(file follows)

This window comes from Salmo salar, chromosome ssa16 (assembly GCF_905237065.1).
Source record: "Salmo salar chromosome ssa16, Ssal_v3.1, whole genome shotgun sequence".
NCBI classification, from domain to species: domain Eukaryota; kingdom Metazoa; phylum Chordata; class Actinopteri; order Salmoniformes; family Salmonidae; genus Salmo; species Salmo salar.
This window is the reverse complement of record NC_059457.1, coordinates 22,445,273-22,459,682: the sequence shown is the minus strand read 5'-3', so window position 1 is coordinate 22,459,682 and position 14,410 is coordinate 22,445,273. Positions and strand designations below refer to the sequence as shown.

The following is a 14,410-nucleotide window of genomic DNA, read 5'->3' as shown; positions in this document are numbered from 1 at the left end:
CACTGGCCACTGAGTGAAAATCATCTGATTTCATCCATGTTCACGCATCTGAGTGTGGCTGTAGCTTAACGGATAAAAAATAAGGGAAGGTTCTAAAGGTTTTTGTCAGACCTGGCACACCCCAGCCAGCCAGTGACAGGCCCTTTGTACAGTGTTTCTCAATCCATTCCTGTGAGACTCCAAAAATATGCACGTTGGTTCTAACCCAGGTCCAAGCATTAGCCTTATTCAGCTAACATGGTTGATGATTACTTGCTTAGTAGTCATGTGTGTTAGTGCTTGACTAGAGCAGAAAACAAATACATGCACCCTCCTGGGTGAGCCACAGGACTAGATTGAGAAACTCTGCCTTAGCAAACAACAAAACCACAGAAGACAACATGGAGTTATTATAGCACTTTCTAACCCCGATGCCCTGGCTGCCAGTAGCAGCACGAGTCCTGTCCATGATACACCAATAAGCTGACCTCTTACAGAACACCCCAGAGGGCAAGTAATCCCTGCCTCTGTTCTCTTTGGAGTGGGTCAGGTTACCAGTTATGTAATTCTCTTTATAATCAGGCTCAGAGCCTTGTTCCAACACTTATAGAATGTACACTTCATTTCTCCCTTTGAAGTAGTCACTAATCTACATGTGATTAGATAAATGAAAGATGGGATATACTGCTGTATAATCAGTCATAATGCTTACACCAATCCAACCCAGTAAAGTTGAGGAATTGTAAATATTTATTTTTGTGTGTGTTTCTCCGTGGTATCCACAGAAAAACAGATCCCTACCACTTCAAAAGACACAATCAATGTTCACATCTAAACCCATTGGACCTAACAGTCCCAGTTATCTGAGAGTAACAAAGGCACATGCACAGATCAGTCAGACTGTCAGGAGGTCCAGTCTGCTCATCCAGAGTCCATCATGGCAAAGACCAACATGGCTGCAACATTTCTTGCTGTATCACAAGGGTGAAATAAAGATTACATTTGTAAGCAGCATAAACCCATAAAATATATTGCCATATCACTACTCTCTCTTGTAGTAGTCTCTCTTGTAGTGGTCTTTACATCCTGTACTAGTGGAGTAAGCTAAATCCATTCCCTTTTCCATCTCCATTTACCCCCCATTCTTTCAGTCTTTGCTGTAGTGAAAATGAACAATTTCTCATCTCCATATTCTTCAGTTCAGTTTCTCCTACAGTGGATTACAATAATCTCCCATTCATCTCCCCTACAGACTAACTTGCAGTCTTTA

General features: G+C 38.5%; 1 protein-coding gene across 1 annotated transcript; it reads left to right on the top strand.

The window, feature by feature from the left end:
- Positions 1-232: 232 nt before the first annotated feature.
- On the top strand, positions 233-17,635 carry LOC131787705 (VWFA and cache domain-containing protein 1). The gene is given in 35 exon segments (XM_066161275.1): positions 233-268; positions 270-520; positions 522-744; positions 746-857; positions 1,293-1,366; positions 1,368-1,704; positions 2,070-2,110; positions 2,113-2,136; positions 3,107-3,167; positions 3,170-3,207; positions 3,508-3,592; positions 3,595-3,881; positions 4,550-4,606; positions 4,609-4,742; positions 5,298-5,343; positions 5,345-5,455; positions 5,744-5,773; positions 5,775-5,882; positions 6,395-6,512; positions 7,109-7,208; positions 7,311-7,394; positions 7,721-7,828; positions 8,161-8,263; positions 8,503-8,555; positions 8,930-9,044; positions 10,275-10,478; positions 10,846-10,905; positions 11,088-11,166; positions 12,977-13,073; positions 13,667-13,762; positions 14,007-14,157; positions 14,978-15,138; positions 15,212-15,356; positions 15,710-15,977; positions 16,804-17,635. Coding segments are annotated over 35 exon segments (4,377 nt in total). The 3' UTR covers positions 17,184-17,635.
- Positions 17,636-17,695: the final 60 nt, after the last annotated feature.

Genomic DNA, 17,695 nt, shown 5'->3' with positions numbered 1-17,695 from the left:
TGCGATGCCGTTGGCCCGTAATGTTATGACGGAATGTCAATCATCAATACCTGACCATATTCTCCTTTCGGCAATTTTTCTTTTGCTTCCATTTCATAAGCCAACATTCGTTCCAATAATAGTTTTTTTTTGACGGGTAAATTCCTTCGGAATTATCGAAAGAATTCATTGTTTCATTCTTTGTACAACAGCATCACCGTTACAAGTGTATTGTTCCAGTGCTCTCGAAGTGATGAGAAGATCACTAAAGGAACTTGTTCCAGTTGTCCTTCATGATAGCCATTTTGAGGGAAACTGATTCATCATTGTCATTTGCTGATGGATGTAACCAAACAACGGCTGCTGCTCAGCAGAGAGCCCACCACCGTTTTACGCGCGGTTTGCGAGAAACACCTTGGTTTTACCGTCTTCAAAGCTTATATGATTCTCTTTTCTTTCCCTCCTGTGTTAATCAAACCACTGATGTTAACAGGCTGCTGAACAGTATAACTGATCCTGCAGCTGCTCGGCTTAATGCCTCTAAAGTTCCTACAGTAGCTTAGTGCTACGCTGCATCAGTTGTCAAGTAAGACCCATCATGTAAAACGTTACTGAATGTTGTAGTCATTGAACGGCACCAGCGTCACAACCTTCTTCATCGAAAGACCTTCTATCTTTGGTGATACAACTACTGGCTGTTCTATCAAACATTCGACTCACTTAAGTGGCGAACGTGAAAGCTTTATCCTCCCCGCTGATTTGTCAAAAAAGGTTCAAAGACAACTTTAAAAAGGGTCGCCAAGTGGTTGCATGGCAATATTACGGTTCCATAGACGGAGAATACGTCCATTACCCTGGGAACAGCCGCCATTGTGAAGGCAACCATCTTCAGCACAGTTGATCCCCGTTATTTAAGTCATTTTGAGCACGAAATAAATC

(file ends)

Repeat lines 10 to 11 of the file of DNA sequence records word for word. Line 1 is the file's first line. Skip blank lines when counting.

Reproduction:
- On the top strand, positions 233-17,635 carry LOC131787705 (VWFA and cache domain-containing protein 1). The gene is given in 35 exon segments (XM_066161275.1): positions 233-268; positions 270-520; positions 522-744; positions 746-857; positions 1,293-1,366; positions 1,368-1,704; positions 2,070-2,110; positions 2,113-2,136; positions 3,107-3,167; positions 3,170-3,207; positions 3,508-3,592; positions 3,595-3,881; positions 4,550-4,606; positions 4,609-4,742; positions 5,298-5,343; positions 5,345-5,455; positions 5,744-5,773; positions 5,775-5,882; positions 6,395-6,512; positions 7,109-7,208; positions 7,311-7,394; positions 7,721-7,828; positions 8,161-8,263; positions 8,503-8,555; positions 8,930-9,044; positions 10,275-10,478; positions 10,846-10,905; positions 11,088-11,166; positions 12,977-13,073; positions 13,667-13,762; positions 14,007-14,157; positions 14,978-15,138; positions 15,212-15,356; positions 15,710-15,977; positions 16,804-17,635. Coding segments are annotated over 35 exon segments (4,377 nt in total). The 3' UTR covers positions 17,184-17,635.
- Positions 17,636-17,695: the final 60 nt, after the last annotated feature.